The biggest surprise: the Volt handles significantly better than either the Cruze or the Prius. GM has long demonstrated a talent for making cars feel larger and heavier than they actually are. With the Volt they’ve at long last accomplished the (for me at least) more desirable opposite. The steering isn’t exactly chatty, but through it even a fully occupied Volt feels light and agile, with minimal understeer, far exceeding my expectations. In contrast, even the latest Prius feels oddly heavy and pushes wide in turns. While the Volt is still certainly no sports car—even the Ford Fusion Hybrid feels a little sportier—it’ll serve well as a commuter. I sincerely hope the Volt team shares its chassis tuning tricks with the rest of GM.
Body motions are fairly well controlled, though some additional damping would be welcome. The Volt’s ride is a little firmer, busier, and noisier than that in the Cruze, but the Cruze rides better than anything else in its class. The Volt’s does ride better than the Prius and Fusion Hybrid. Among efficiency-maximizing alt-energy cars, this is about as good as it gets.
People have been critical of the Volt’s pricing, but a $7,500 tax credit brings the net MSRP down to $33,500. Nearly everything, including nav and the fancy displays, is standard. Options are limited to heated leather seats, the Park Assist Package, and polished wheels. TrueDelta’s car price comparison tool suggests that the Prius lists for about $4,000 less when both cars are equipped with leather, nav, and 17-inch alloys. A Ford Fusion Hybrid with nav lists for only $1,150 less. Adjust for feature differences (most notably a sunroof, unavailable on the Volt), and the Ford’s advantage increases to about $3,000. Adding leather to both cars adds about $1,000 to both figures—Ford kicks in additional savings when all of the boxes are checked. Three or four grand isn’t pocket change, but it seems reasonable for the Volt’s extended electric-only capability. Likely a better value: GM is offering a lease for $2,500 down and $350 a month.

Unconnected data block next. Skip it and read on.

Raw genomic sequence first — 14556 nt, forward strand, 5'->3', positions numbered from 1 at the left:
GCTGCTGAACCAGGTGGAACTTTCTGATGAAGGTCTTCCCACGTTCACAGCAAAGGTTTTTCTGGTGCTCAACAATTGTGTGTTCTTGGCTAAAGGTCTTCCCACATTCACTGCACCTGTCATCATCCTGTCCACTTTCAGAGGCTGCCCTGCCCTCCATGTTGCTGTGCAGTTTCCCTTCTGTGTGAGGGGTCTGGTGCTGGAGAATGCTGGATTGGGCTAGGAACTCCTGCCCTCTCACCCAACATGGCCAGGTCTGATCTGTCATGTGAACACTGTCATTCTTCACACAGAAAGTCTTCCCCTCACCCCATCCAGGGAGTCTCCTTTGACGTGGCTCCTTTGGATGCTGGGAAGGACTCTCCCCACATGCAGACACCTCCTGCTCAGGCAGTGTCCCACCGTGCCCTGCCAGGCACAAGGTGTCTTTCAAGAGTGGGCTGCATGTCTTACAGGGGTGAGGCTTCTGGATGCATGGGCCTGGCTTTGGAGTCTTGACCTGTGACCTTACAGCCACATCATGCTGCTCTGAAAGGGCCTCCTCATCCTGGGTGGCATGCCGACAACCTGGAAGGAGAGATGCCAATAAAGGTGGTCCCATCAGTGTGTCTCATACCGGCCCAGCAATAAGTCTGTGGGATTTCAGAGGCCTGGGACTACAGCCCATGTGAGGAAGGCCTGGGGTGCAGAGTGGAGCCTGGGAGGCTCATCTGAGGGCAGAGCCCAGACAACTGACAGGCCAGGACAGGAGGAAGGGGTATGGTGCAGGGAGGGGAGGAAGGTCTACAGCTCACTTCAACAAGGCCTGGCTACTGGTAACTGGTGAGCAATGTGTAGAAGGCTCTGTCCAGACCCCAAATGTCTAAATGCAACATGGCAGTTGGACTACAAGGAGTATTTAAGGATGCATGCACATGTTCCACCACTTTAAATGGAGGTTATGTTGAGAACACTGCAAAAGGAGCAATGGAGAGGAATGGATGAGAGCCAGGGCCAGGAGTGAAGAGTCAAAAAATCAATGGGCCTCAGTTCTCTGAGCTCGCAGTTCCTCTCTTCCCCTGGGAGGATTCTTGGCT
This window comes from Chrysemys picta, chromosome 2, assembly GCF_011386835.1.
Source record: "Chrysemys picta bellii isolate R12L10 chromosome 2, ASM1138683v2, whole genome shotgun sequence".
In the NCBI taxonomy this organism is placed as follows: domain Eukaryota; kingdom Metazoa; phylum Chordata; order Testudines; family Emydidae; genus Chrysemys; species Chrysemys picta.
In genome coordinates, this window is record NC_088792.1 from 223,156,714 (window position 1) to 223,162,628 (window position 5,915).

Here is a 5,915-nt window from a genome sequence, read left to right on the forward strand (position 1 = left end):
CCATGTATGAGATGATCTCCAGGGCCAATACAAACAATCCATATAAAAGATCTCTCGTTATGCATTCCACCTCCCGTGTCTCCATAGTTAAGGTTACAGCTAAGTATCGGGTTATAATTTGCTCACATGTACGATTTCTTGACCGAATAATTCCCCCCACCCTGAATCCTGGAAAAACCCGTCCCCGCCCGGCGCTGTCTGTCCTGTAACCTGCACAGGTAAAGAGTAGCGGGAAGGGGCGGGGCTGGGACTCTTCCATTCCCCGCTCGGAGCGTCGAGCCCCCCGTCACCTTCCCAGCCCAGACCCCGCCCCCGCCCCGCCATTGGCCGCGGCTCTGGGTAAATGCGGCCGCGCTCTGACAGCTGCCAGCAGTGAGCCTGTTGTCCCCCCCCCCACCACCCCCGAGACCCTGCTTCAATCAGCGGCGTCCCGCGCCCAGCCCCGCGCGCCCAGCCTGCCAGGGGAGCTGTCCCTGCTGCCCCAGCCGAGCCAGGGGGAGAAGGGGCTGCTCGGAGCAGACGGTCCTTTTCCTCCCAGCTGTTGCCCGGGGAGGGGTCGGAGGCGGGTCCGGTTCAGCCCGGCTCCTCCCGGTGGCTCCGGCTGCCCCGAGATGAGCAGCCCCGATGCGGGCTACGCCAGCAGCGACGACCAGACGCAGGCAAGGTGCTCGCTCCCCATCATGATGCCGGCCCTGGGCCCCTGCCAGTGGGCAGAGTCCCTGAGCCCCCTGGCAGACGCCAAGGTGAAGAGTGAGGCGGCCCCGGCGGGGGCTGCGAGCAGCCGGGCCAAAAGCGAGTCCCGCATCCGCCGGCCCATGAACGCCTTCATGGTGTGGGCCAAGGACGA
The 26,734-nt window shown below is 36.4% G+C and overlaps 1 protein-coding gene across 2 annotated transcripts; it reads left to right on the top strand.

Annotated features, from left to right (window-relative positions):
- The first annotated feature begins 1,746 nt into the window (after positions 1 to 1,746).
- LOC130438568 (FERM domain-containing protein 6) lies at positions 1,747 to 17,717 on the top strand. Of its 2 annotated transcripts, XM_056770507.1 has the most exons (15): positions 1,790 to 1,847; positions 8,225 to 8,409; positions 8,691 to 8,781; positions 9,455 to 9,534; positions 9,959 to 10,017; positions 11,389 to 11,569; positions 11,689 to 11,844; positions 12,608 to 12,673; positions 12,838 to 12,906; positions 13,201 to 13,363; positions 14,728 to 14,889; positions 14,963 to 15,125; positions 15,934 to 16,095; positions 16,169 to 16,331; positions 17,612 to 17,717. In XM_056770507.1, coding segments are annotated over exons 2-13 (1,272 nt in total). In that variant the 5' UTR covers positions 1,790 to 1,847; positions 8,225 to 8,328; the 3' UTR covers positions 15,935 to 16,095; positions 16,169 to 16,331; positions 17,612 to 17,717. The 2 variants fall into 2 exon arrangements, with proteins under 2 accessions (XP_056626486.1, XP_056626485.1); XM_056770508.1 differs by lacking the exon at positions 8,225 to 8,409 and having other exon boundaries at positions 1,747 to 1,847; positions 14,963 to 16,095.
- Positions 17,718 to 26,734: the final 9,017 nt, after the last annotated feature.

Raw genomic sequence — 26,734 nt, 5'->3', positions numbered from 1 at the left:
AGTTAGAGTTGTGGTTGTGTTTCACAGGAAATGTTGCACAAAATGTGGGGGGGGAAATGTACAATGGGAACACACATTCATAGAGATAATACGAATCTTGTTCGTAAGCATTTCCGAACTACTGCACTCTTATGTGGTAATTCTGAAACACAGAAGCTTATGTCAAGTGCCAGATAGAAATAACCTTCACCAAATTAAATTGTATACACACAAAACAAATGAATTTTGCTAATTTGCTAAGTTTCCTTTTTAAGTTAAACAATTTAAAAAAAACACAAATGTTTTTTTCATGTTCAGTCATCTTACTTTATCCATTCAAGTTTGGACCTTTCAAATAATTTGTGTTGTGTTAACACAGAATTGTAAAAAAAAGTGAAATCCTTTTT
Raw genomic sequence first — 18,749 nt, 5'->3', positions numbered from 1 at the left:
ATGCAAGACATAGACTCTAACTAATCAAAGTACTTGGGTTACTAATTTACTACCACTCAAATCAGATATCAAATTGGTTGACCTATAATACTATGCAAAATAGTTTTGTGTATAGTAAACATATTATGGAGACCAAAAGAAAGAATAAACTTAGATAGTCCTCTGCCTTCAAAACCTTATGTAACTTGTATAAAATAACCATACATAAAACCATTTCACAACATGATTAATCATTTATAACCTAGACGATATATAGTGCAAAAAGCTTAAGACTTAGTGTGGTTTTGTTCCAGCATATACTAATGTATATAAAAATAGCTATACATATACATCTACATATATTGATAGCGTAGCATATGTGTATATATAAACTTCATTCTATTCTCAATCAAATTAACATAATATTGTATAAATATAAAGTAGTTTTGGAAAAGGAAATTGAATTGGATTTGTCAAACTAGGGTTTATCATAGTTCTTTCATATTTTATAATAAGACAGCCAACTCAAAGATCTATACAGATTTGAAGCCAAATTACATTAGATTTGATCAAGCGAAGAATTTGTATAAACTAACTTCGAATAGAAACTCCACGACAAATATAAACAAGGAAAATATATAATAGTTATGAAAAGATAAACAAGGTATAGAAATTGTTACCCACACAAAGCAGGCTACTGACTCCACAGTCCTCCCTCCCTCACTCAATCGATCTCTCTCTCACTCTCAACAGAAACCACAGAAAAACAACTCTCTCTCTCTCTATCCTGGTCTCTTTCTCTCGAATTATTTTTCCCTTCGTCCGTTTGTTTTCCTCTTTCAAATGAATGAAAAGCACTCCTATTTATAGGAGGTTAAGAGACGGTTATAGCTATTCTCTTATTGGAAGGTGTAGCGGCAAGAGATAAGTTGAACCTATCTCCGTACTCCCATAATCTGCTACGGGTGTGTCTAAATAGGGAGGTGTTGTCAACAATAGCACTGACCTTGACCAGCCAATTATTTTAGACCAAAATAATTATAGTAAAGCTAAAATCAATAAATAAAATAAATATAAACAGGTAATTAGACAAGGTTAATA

So, my first drive of the Chevrolet Volt included a few surprises, nearly all of them to the upside. The largest: oddly enough, the handling. The powertrain most impressed with its normalcy. The largest disappointment: the small rear seat. GM has clearly put a great deal of thought and effort into this car, and achieved a much higher level of detailed execution and refinement than I thought possible just a few years ago. My personal commute extends all the way from the second floor of my home to the first. So no Volt for me. But if you daily spend an hour or two commuting, and the thought of expending no gas in the process excites you, then go ahead and get in line. At least initially, there’s likely to be one.
GM provided the vehicle, insurance and very little gasoline for this review
Michael Karesh owns and operates TrueDelta, an online source of automotive pricing and reliability data